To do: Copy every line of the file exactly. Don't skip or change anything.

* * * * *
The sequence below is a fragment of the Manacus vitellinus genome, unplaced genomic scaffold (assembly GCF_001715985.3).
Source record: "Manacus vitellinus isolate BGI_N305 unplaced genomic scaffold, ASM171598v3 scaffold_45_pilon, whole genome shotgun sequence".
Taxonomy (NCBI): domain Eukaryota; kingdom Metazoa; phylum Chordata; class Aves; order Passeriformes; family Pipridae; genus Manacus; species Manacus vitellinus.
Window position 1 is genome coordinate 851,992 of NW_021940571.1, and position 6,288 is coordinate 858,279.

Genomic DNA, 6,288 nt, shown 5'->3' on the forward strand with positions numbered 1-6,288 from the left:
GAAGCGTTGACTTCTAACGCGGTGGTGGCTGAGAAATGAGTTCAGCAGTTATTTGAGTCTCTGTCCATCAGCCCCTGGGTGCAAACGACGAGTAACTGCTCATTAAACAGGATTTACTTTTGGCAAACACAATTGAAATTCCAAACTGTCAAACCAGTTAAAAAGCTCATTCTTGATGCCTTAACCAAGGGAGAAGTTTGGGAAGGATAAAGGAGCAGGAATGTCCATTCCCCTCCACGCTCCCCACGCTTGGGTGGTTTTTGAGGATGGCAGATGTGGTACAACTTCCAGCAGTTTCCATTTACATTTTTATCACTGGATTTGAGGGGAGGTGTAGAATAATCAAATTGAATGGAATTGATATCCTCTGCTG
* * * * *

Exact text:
The sequence below is a fragment of the Manacus vitellinus genome, unplaced genomic scaffold (assembly GCF_001715985.3).
Source record: "Manacus vitellinus isolate BGI_N305 unplaced genomic scaffold, ASM171598v3 scaffold_45_pilon, whole genome shotgun sequence".
Taxonomy (NCBI): domain Eukaryota; kingdom Metazoa; phylum Chordata; class Aves; order Passeriformes; family Pipridae; genus Manacus; species Manacus vitellinus.
Window position 1 is genome coordinate 851,992 of NW_021940571.1, and position 6,288 is coordinate 858,279.

Genomic DNA, 6,288 nt, shown 5'->3' on the forward strand with positions numbered 1-6,288 from the left:
GAAGCGTTGACTTCTAACGCGGTGGTGGCTGAGAAATGAGTTCAGCAGTTATTTGAGTCTCTGTCCATCAGCCCCTGGGTGCAAACGACGAGTAACTGCTCATTAAACAGGATTTACTTTTGGCAAACACAATTGAAATTCCAAACTGTCAAACCAGTTAAAAAGCTCATTCTTGATGCCTTAACCAAGGGAGAAGTTTGGGAAGGATAAAGGAGCAGGAATGTCCATTCCCCTCCACGCTCCCCACGCTTGGGTGGTTTTTGAGGATGGCAGATGTGGTACAACTTCCAGCAGTTTCCATTTACATTTTTATCACTGGATTTGAGGGGAGGTGTAGAATAATCAAATTGAATGGAATTGATATCCTCTGCTG